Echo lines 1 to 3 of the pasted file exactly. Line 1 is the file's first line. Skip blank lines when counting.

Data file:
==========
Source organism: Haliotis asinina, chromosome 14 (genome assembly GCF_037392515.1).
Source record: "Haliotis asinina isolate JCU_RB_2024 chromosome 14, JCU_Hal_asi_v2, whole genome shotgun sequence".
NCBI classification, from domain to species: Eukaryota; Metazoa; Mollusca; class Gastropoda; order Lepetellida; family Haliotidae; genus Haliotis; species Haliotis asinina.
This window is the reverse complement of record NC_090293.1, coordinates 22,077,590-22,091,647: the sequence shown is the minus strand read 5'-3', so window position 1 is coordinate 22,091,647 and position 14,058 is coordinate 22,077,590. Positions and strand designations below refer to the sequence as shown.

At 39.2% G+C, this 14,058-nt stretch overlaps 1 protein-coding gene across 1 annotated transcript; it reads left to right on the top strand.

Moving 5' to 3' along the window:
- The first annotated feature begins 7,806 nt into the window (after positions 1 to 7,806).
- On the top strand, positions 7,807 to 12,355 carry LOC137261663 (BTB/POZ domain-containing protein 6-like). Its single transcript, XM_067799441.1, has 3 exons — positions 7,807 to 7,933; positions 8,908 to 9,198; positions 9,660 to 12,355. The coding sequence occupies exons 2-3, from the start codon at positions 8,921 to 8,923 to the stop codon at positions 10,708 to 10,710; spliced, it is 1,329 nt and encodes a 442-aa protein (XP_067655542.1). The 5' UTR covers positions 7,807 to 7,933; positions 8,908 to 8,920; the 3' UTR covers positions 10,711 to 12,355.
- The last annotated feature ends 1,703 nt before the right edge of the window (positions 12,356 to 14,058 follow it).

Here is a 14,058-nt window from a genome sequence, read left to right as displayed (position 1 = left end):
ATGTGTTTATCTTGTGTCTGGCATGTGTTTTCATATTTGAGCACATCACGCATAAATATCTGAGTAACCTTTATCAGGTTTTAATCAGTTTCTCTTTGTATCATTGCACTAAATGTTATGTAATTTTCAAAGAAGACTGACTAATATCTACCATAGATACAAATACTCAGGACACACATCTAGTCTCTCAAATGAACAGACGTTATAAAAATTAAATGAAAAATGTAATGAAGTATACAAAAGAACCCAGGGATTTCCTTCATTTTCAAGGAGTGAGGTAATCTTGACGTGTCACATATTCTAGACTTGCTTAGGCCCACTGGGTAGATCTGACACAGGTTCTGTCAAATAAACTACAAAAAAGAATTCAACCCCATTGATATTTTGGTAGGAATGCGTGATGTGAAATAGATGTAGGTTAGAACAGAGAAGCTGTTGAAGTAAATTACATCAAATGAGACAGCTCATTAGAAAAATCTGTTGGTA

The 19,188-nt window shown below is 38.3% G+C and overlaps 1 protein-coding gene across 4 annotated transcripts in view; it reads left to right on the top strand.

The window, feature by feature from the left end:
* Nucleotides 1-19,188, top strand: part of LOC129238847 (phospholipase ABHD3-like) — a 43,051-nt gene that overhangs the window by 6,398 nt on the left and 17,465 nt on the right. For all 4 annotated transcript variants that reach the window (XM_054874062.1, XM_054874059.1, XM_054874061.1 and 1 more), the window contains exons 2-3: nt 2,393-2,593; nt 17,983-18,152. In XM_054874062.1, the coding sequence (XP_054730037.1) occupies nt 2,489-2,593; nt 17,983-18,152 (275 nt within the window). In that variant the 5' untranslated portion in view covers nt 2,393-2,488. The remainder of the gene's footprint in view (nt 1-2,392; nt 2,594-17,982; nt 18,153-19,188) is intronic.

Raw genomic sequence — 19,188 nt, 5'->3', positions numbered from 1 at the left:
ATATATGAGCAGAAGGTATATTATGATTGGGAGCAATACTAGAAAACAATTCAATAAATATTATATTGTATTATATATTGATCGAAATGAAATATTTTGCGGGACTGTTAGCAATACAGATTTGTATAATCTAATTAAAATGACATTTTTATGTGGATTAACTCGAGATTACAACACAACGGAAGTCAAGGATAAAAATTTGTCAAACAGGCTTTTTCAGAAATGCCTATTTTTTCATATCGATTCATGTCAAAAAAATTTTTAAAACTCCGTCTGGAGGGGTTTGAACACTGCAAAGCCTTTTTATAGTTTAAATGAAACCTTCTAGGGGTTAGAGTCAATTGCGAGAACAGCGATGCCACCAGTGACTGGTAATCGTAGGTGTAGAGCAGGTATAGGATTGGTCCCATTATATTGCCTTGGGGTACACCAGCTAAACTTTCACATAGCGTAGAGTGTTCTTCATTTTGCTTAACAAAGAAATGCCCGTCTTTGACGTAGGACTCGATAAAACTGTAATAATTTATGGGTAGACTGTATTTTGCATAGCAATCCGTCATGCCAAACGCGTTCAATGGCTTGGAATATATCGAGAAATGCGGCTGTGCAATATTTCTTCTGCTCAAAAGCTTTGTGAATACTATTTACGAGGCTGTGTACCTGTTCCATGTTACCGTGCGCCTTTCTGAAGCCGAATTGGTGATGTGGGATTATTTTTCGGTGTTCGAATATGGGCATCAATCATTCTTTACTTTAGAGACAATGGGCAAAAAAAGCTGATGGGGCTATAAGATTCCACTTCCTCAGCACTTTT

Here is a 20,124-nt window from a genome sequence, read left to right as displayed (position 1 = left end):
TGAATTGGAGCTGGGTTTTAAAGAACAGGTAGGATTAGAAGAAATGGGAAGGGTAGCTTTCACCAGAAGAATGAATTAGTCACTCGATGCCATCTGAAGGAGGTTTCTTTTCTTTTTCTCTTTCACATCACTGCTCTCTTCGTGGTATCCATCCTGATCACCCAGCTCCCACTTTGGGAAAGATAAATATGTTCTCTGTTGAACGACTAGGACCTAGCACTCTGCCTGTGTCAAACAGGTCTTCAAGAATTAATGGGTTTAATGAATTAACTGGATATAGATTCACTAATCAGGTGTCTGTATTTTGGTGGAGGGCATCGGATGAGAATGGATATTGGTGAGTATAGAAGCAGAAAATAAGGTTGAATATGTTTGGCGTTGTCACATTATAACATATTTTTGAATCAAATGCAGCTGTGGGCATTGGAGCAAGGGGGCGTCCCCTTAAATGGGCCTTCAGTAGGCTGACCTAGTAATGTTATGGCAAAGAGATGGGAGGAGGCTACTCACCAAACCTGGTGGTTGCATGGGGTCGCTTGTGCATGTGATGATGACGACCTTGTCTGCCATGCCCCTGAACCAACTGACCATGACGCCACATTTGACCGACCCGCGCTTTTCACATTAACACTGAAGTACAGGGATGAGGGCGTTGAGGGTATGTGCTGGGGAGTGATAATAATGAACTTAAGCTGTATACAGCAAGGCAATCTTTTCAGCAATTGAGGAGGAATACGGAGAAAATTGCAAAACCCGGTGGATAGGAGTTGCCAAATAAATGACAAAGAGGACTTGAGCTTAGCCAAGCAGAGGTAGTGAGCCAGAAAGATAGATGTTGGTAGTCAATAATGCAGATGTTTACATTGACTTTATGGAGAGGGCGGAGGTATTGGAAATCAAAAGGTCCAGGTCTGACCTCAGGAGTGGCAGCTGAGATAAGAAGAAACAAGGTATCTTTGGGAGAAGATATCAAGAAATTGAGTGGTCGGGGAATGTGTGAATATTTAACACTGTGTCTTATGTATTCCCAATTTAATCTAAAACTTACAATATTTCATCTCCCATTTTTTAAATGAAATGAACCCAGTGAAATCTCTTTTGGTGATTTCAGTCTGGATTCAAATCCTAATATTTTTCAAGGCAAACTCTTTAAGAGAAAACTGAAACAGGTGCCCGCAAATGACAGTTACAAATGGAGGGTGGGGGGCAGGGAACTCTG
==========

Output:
Source organism: Haliotis asinina, chromosome 14 (genome assembly GCF_037392515.1).
Source record: "Haliotis asinina isolate JCU_RB_2024 chromosome 14, JCU_Hal_asi_v2, whole genome shotgun sequence".
NCBI classification, from domain to species: Eukaryota; Metazoa; Mollusca; class Gastropoda; order Lepetellida; family Haliotidae; genus Haliotis; species Haliotis asinina.